Anyway, on the 2nd of March, for Texans in the Alamo, days were growing long and mundane and men used to freedom of maneuver and hit and run tactics would have been getting a kind of cabin fever combined with clearly growing paranoia about a coming fight and the increasingly apparent lack of reinforcement. Closer groups of those answering the call would have arrived pitifully weak to do much for the Alamo and began lingering with the growing crowd in Gonzales.

3 thoughts on “Comment Of The Day: The Alamo, March 2, 1836

  1. Thanks for laying out the threads that unravel a slice of continental history, Michael. This is how “history” should be presented in the first place … from the largest field down (I guess that would be the European theatre revolving around Napoleon at the time), then the spate of independence movements below the U.S. border – I had forgotten these all took place within the “lifetimes” of most of our continent — barring Canada, already going about its national business calmly, ay!, the War of 1812, aka the One Nobody Won, having resulted in a treaty no one paid attention to but shut up about anyway. The best thing about this sort of history is that there is a clear outline there that anyone can follow in any direction, including focusing tensely down on that small place, waiting with the defenders of The Alamo for the attack of the vast Mexican army and desperate for what little help was available. The diverse politics explain a lot. This is how history should be learned, mixed with literature of the period, and others concentrating on different “reports” that made sense of the other threads to weave together a tapestry of tragedy and heroism. And thank you, Jack, for making the space for Michael’s fascinating expertise.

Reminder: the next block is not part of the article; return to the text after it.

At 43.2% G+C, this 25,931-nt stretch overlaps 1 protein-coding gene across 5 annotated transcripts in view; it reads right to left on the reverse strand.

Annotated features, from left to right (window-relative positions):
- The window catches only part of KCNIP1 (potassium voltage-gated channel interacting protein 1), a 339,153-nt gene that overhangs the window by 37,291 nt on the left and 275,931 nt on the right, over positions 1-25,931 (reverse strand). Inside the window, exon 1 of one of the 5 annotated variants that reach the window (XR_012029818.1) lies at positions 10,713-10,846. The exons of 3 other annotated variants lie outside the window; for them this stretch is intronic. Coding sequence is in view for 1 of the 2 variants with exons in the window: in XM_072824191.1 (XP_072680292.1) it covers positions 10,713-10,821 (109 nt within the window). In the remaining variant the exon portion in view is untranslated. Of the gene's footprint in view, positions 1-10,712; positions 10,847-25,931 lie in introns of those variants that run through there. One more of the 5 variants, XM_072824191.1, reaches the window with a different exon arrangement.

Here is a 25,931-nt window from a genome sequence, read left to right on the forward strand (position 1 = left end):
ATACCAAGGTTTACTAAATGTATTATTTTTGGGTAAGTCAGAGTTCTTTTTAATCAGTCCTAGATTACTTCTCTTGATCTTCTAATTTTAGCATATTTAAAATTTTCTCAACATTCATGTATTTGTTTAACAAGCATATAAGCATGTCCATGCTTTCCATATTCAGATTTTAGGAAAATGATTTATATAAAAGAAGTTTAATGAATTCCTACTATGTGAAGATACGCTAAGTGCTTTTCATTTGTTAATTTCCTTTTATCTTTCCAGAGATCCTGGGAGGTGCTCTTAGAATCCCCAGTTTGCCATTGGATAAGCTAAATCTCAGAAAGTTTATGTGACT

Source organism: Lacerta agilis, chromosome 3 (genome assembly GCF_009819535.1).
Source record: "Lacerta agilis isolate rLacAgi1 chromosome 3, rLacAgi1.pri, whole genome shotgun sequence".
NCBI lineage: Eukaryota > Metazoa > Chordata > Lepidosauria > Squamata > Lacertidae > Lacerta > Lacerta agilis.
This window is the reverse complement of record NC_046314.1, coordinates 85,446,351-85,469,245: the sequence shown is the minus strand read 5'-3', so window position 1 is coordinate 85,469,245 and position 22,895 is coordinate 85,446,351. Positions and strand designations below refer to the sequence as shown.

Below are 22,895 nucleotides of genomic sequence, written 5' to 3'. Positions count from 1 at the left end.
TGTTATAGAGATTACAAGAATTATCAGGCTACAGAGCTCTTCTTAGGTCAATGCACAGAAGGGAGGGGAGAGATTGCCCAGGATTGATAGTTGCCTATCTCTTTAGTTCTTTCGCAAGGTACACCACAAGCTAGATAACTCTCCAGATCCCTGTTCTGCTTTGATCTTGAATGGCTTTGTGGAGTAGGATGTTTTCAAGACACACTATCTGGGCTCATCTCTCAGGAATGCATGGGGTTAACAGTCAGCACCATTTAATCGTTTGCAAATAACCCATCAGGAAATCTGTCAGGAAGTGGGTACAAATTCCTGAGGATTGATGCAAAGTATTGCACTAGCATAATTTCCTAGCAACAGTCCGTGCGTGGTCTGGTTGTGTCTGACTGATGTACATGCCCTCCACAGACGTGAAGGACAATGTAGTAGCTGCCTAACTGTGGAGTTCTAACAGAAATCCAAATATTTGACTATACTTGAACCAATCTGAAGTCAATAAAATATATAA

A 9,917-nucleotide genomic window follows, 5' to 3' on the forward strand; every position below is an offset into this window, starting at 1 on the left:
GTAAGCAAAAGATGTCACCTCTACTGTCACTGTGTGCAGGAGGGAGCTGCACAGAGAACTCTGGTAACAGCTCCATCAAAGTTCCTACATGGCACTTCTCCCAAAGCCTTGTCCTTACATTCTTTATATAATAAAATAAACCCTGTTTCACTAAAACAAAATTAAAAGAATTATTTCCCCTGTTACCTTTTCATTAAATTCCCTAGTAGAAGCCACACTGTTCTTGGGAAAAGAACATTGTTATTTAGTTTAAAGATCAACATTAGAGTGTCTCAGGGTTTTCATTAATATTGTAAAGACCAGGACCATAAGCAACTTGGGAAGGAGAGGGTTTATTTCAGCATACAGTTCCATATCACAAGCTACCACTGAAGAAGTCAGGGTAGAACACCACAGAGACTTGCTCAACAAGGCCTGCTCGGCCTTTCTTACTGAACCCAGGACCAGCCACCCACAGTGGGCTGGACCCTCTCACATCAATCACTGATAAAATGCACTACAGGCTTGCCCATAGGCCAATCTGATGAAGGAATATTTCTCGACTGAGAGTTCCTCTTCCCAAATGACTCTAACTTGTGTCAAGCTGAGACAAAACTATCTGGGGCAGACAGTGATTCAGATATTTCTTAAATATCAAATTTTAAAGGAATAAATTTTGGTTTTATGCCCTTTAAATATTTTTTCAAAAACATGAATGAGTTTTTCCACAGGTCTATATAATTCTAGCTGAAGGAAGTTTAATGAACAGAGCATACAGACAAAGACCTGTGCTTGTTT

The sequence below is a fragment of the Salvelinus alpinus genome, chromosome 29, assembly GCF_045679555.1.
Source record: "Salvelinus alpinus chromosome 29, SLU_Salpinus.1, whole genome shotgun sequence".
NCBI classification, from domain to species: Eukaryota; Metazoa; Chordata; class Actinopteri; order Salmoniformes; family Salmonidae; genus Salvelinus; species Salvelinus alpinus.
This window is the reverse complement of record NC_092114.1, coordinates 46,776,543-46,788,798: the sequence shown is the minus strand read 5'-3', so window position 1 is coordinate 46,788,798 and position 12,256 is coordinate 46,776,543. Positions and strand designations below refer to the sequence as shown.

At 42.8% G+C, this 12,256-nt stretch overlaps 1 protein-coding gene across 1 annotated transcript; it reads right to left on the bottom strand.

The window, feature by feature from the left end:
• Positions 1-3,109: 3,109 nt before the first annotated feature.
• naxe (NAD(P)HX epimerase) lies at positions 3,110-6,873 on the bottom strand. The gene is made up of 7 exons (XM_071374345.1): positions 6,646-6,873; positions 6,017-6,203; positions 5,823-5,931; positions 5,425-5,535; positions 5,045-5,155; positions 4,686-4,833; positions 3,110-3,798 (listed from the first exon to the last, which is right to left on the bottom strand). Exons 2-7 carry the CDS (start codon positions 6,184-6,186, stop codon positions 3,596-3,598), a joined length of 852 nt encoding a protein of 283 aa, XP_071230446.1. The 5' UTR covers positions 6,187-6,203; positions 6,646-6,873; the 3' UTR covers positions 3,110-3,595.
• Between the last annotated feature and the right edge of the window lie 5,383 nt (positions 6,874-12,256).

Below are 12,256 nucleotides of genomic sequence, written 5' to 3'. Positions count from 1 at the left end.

• Thanks for the compliment. I had never really considered the larger context of the Texas Revolution until about 2 or 3 years ago and it immediately made it more human and understandable. It does tangentially fall into the larger narrative of “who will have influence over the North American heartland” (which boiled down to a Mexican – American competition of which the United States had a clear upper hand). But in light of a Mexican Civil War which was fall out from the collapse of the Spanish Empire, it’s pretty clear that the United States didn’t have active designs on Texas (as some history haters would insist) even though the developments in Texas pretty clearly benefited the US moves to surround the North American Heartland.

      • Someone should write a book about the larger geopolitical context of the years between 1803 and 1836 and how rapidly America’s fortunes changed for the long term future because of decisions and events in Europe.